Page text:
Turf theory probed in NSW red fire ant outbreak

News, Environment

Authorities are working with stunned NSW businesses to stem the spread of invasive red fire ants, which authorities believe may have been brought across the Queensland border concealed in turf.

Agriculture minister Tara Moriarty told parliament on Tuesday the ants were discovered at an unused council-owned site in South Murwillumbah on Friday afternoon.

She said authorities are exploring whether the ants may have been concealed in turf brought to the site from Queensland and whether biosecurity laws had been breached.

Fines of up to $2 million apply to businesses and up to $1 million for individuals, for breaches of the rules.

The NSW Department of Primary Industries confirmed on Saturday three red imported fire ant nests were found in South Murwillumbah, 13km from the Queensland border in the state’s northeast.

It is believed to be the most southern spread of the pests so far.

A biosecurity order was put in place from Friday evening limiting the movement of soil, mulch, turf, plants, and other similar materials being sold in South Murwillumbah to within a five-kilometre radius.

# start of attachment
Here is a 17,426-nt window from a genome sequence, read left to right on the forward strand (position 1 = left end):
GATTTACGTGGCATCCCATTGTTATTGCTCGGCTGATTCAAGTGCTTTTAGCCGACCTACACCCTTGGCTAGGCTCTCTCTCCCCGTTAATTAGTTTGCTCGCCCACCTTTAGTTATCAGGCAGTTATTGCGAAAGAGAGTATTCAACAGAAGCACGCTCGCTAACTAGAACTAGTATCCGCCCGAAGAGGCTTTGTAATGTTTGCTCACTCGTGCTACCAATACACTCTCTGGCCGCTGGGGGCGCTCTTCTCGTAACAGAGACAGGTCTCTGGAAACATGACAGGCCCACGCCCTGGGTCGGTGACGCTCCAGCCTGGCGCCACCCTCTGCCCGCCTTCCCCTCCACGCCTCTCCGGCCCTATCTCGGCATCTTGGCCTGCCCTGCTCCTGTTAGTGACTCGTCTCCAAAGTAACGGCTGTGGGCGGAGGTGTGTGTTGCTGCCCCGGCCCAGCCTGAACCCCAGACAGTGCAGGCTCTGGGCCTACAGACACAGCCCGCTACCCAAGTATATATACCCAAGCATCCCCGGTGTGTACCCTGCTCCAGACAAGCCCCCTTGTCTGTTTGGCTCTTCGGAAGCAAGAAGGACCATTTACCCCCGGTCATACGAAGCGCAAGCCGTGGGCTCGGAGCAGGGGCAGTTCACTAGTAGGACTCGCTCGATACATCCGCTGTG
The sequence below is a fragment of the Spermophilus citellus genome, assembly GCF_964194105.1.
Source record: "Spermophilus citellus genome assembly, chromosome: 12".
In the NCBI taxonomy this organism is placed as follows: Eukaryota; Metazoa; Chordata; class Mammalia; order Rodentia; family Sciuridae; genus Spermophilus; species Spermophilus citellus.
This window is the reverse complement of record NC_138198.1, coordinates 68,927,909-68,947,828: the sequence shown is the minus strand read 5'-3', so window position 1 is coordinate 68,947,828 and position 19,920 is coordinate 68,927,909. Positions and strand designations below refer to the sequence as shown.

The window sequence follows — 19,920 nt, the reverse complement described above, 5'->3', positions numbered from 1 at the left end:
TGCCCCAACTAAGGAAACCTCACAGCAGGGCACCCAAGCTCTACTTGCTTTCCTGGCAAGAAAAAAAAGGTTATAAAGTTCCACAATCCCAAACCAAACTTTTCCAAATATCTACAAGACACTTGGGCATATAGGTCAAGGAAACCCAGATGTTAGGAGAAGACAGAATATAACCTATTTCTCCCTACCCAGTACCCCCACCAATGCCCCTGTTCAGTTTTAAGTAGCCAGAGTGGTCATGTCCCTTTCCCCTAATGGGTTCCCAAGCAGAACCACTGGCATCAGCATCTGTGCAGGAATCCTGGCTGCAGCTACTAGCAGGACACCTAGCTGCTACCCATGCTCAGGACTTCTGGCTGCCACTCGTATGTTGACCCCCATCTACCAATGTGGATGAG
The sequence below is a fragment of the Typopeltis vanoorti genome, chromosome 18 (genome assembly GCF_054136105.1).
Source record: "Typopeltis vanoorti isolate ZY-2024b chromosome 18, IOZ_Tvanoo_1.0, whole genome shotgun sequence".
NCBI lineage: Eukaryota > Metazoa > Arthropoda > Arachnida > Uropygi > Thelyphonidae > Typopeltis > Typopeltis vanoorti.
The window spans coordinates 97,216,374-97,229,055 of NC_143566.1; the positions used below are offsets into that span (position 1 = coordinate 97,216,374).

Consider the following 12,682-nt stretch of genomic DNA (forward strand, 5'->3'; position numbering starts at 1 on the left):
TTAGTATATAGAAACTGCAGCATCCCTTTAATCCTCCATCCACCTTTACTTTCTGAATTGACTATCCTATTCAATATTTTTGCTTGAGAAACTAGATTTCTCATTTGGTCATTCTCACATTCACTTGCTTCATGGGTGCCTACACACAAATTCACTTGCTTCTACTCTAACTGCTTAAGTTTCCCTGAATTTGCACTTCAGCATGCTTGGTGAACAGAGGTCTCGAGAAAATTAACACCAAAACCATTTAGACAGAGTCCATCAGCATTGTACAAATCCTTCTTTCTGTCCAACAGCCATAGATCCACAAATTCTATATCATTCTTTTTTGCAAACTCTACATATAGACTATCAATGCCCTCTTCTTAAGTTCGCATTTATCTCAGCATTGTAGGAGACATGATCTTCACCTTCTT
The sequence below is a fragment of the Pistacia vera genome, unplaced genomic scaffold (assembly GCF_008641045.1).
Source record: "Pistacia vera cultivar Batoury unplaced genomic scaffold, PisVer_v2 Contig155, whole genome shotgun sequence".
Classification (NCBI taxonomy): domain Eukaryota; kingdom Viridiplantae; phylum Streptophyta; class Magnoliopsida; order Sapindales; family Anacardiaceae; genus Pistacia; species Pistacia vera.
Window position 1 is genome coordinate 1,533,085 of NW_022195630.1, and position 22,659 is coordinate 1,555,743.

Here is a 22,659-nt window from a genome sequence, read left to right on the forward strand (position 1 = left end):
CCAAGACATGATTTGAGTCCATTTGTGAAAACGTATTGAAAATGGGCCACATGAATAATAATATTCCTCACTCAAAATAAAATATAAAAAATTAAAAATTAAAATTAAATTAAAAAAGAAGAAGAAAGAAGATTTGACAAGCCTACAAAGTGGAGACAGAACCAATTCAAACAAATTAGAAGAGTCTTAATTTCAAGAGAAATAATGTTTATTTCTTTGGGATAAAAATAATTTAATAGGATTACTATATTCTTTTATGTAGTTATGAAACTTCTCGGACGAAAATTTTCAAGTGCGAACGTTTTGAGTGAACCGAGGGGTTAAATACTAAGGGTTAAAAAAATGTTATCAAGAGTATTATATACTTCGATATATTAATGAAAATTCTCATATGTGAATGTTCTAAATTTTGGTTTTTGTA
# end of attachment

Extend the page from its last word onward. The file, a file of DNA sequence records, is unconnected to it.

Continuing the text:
“That’s tough for the businesses that are in that zone but we are working closely with them,” Ms Moriarity said.

Sniffer dogs are being used to survey potentially affected businesses, with no further outbreaks of ants detected so far.

Manager at Murwillumbah Landscape Supplies, AJ Love said he is facing the prospect of laying off staff before Christmas.

“We’ve gone through two major floods since 2017 and then COVID, so we’re just starting to get back on our feet and here we go again,” he said.

Mr Love said there is no clear time frame for how long the impacts will last.

“The only contact we’ve had with the DPI apart from today when they turned up to shut us down was the contact we initiated ourselves,” he said.

Ms Moriarity said a plan was in place prior to the outbreak to deal with the ants should they be discovered in NSW.

“We’ve expected that this would be something that would occur given how close they have been to the border,” she said.

The government had also set aside $95 million in financial support to contribute to the national eradication plan, she said.

“We needed to make sure that we are doing everything we can … to protect our state,” she said.

“These are dastardly little critters. They do attack livestock and they do swarm they can kill people.”

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